Parental Consent Under IDEA

Summary

New federal regulations dictating parental consent requirements under the Individuals with Disabilities Education Act (IDEA) were issued in February of 2013, providing greater access to reimbursement for special education health services provided by schools. Previously, regulations for parental consent under 34 CFR § 300.154(d) (iv) (A) had stated that a school must obtain consent each time that access to public benefits or private insurance is sought. This regulation unintentionally restricted Medicaid billing for school health services provided by LEAs across the nation.

Issue Analysis

Prior to 2006, LEAs were able to assume parental consent for billing Medicaid for Individualized Education Plan (IEP) services based on the application for Medicaid benefits, which stipulates that a beneficiary assigns rights of third-party medical support to the state. This stipulation was interpreted as consent to bill any additional private insurance coverage. In 2006, however, the U.S. Department of Education’s Office of Special Education and Rehabilitative Services (OSERS) added a new parental consent requirement to IDEA for special education services.

That language had stated that a public agency must obtain parental consent “each time that access to public benefits or insurance is sought’’ and was intended to promote both a free education for students and confidentiality. In practice, however, the language meant that informed written consent had to be obtained from a parent prior to each time an LEA submitted a claim for a student’s covered health service — even if a specified series of that service had already been authorized in that student’s Individualized Education Plan (IEP).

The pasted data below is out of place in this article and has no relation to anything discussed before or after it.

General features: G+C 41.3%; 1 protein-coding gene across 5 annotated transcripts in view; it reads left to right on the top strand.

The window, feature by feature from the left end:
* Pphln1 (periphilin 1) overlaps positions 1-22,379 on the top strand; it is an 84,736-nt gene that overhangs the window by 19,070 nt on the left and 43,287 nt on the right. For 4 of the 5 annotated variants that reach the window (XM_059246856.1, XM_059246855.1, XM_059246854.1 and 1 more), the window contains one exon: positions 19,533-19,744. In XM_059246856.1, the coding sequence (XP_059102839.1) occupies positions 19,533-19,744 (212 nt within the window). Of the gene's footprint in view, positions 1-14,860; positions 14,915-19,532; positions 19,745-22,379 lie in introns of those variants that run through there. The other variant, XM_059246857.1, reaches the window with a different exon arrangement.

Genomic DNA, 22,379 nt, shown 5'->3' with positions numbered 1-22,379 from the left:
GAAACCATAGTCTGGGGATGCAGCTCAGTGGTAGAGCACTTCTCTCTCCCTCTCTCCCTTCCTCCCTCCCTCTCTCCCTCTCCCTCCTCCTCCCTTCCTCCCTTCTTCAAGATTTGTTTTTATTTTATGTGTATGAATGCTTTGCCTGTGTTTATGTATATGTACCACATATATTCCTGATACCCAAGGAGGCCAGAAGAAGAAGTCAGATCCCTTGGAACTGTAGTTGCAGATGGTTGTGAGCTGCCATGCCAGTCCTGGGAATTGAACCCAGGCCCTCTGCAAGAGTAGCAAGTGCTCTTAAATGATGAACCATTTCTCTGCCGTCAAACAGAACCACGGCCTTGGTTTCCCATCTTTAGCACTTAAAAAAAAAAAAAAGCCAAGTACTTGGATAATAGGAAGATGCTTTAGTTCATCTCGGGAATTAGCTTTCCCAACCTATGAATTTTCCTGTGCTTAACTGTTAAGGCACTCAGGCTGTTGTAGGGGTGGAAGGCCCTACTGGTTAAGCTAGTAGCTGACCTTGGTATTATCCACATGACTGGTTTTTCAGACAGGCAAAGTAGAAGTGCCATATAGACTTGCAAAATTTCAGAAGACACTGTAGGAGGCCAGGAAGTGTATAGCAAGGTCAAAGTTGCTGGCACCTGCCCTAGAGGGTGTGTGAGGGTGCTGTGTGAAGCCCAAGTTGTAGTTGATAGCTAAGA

Following the implementation of the 2006 IDEA parental consent regulation, OSERS responded to complaints about the prohibitive administrative burden associated with the frequency of having to obtain parental consent and issued a clarification of the phrase every time to refer to a specified number of services for a specified period of time. However, despite this clarification, the administrative burden and costs associated with obtaining the parental consent necessary to remain in compliance with the requirement prevented many schools from billing Medicaid for services eligible for reimbursement.

On September 28, 2011, OSERS proposed revised guidelines that would alleviate the unintended problems that this 2006 IDEA requirement had imposed on LEAs while continuing to honor parental notification of rights. Under the new proposal, schools would no longer be required—as they currently are under § 300.154(d)(2)(iv)(A)—to obtain parental consent each time that they seek access to public benefits or insurance programs.

On February 14, 2013, the proposed guidelines were approved as final regulation. The new regulations, effective March 18, 2013, clarify that LEAs need only obtain a one-time written consent from parents/guardians, coupled with a notification of rights prior to signature and annually thereafter.

 

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